Type I IFN production is essential for innate control of acute viral infection; however, prolonged high-level IFN production is associated with chronic immune activation in HIV-infected individuals. Although plasmacytoid DCs (pDCs) are a primary source of IFN, the mechanisms that regulate IFN levels following the acute phase are unknown. We hypothesized that HIV-specific Ab responses regulate late IFN production. We evaluated the mechanism through which HIV-activated pDCs produce IFN as well as how both monoclonal HIV-specific Abs and Abs produced in natural HIV infection modulated normal pDC sensing of HIV. We found that HIV-induced IFN production required TLR7 signaling, receptor-mediated entry, fusion, and viral uncoating, but not endocytosis or HIV life cycle stages after uncoating. Abs directed against the HIV envelope that do not interfere with CD4 binding markedly enhanced the IFN response, irrespective of their ability to neutralize CD4+ T cell infection. Ab-mediated enhancement of IFN production required Fc γ receptor engagement, bypassed fusion, and initiated signaling through both TLR7 and TLR9, which was not utilized in the absence of Ab. Polyclonal Abs isolated from HIV-infected subjects also enhanced pDC production of IFN in response to HIV. Our data provide an explanation for high levels of IFN production and immune activation in chronic HIV infection.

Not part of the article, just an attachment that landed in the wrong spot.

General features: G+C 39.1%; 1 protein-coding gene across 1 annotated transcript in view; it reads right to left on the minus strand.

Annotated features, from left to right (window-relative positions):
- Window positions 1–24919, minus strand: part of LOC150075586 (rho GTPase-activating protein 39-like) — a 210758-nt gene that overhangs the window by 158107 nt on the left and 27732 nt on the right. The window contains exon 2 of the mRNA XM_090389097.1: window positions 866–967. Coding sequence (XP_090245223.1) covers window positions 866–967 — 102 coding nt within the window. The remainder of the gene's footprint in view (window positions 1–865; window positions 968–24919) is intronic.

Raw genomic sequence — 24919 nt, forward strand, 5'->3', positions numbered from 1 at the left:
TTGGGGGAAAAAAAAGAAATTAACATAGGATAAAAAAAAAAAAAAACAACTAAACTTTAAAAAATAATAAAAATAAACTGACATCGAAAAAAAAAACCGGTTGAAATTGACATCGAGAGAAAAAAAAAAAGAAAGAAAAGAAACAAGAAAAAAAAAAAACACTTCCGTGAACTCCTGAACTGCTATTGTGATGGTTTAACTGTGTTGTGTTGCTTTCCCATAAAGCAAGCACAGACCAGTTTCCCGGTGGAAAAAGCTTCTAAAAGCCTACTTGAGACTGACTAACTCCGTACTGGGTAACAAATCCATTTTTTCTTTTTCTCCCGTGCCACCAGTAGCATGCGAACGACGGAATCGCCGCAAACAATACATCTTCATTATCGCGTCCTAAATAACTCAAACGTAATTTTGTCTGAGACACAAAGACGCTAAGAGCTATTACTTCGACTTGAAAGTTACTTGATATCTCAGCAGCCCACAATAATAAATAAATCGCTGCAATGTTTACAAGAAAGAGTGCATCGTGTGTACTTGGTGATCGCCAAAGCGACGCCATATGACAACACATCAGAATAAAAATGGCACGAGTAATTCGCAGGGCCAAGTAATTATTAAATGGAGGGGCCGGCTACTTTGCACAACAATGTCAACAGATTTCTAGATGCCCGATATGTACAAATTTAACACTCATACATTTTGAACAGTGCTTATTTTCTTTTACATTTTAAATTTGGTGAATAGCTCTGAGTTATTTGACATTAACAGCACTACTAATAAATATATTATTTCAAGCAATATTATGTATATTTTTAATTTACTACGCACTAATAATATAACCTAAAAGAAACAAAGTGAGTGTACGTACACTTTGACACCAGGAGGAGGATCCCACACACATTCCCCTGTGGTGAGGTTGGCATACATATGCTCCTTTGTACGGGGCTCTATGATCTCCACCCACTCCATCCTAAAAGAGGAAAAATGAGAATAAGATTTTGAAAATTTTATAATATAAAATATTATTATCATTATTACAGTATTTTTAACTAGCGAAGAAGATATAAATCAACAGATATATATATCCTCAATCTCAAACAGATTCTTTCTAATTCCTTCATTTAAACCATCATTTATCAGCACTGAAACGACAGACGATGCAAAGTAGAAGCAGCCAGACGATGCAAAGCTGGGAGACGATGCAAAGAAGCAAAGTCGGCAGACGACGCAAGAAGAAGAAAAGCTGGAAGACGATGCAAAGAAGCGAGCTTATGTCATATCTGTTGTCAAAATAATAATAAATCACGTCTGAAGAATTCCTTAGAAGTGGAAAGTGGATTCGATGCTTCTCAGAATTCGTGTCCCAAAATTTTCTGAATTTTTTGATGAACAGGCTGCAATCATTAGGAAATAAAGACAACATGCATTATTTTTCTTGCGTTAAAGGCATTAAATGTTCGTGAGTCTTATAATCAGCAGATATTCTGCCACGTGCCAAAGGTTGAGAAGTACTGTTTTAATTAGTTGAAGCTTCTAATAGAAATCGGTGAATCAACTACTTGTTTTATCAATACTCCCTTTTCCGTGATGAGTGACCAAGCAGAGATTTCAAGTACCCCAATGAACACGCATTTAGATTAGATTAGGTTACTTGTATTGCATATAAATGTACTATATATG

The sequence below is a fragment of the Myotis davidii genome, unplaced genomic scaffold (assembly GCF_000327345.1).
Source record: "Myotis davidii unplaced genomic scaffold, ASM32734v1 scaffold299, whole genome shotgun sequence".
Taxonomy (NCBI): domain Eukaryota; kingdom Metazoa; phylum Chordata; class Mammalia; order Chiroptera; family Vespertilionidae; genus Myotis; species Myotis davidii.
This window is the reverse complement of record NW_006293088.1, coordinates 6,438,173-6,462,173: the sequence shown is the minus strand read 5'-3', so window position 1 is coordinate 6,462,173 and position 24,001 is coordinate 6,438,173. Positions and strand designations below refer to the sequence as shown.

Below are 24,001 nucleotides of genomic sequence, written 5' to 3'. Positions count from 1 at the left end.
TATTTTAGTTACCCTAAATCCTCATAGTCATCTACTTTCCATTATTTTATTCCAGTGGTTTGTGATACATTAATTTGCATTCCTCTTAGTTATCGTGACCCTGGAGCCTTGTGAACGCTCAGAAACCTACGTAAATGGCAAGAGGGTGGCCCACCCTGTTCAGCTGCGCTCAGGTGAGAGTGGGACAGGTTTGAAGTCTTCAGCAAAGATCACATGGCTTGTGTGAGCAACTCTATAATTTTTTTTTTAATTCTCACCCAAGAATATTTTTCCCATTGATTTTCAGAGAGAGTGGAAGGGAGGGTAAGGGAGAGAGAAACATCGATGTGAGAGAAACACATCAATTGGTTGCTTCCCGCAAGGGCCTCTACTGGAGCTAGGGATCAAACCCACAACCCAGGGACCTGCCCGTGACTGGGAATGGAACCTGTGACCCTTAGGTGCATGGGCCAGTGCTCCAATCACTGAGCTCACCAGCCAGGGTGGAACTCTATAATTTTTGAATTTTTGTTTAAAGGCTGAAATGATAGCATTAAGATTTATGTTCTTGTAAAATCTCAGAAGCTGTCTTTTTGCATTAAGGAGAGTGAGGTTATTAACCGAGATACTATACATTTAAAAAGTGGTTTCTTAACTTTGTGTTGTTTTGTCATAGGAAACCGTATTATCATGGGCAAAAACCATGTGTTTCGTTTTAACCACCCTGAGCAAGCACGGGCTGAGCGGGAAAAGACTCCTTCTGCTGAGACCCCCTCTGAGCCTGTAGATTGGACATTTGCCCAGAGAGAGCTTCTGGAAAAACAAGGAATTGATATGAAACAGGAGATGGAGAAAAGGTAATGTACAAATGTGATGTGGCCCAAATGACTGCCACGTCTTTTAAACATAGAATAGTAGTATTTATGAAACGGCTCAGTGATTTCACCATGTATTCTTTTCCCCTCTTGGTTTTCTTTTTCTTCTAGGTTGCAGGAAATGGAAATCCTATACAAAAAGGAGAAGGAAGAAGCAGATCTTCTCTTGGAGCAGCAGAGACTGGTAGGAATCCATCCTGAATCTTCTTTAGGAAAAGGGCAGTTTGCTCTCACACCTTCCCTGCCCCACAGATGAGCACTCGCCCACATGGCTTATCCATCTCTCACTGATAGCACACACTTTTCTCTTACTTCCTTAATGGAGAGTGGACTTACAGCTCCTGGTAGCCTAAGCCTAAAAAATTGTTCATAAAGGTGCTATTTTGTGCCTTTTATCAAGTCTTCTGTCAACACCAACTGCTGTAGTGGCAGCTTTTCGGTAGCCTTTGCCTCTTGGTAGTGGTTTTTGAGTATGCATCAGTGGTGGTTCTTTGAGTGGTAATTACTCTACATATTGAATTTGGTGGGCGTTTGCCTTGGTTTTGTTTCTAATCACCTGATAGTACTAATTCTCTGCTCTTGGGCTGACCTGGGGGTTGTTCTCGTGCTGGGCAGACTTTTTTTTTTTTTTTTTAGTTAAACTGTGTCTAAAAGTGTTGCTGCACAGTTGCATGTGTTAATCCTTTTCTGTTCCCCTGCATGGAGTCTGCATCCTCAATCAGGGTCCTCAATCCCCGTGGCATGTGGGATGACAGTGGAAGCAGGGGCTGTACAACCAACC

Rebecca T. Veenhuis, Zachary T. Freeman, Jack Korleski, Laura K. Cohen, Guido Massaccesi, Alessandra Tomasi, Austin W. Boesch, Margaret E. Ackerman, Joseph B. Margolick, Joel N. Blankson, Michael A. Chattergoon, Andrea L. Cox
Type I IFN induction by HIV requires receptor-mediated entry, not endocytosis or productive infection.